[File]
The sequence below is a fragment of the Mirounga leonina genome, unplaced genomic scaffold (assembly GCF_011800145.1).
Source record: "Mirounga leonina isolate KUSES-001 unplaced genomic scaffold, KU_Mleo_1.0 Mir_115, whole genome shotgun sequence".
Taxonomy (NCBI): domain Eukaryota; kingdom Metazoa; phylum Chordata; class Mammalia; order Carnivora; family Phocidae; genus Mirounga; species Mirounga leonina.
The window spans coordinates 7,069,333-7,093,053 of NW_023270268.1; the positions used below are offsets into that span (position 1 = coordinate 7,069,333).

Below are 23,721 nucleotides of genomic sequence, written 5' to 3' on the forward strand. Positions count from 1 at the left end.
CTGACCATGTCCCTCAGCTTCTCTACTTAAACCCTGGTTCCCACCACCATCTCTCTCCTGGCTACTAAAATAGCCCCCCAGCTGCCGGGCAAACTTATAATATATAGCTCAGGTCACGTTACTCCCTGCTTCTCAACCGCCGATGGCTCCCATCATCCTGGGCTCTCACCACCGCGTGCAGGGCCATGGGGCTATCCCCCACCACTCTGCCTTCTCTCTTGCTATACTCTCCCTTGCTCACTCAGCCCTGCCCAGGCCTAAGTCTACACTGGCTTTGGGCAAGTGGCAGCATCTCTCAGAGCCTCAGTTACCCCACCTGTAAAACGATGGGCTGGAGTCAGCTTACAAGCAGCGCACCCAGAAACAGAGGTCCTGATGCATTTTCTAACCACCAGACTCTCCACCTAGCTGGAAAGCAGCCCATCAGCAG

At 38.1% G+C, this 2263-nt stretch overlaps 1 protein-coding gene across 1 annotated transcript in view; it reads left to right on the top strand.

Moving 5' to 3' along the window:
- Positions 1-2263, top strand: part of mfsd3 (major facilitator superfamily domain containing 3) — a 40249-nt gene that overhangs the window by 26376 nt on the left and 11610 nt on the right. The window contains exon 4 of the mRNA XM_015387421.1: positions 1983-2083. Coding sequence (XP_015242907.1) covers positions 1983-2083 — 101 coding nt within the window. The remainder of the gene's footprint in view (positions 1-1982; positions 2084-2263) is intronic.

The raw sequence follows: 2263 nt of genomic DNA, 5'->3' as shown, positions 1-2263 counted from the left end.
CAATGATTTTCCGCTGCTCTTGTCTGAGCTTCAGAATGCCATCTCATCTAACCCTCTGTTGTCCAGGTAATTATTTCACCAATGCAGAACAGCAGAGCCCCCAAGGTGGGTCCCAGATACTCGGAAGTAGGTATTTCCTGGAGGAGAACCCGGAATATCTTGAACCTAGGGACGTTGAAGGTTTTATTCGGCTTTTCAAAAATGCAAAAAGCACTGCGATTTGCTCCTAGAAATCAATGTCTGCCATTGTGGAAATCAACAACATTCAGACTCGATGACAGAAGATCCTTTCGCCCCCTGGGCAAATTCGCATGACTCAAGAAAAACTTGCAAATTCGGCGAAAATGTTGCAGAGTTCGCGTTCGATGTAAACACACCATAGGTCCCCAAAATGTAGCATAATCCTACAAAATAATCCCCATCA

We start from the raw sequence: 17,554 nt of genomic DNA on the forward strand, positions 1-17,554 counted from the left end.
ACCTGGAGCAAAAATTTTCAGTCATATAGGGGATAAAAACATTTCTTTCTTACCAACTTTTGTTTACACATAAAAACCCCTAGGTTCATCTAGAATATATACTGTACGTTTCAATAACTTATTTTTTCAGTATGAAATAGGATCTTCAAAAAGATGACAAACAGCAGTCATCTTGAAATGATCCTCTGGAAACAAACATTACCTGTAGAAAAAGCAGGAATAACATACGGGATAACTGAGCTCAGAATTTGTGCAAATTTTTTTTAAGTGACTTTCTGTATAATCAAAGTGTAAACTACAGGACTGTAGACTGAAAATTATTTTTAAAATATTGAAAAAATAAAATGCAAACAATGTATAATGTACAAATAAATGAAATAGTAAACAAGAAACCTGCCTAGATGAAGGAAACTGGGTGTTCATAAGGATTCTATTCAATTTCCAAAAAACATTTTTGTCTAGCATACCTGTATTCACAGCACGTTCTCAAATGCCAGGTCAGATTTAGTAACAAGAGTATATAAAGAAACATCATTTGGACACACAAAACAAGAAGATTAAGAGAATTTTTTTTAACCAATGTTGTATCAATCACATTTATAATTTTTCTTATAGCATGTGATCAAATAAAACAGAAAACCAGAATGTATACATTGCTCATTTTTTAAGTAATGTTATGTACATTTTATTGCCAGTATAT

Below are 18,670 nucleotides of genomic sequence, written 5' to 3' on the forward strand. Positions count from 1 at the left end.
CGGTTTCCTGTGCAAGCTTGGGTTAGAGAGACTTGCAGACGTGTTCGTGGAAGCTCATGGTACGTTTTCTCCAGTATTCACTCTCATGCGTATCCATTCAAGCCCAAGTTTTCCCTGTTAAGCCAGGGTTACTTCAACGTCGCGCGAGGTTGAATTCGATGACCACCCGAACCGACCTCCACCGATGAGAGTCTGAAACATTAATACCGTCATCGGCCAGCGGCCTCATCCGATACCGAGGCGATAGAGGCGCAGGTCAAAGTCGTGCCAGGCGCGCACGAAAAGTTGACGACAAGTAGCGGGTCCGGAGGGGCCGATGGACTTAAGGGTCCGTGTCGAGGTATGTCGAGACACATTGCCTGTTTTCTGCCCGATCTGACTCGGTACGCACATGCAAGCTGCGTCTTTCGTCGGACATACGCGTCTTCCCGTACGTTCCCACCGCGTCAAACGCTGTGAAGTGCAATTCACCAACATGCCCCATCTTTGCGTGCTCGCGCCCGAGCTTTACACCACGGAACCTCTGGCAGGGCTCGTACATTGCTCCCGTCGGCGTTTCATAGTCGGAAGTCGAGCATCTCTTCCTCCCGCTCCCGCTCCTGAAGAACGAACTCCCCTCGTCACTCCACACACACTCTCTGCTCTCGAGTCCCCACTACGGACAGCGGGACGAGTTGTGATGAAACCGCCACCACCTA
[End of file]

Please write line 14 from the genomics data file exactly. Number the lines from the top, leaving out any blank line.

Below are 18,670 nucleotides of genomic sequence, written 5' to 3' on the forward strand. Positions count from 1 at the left end.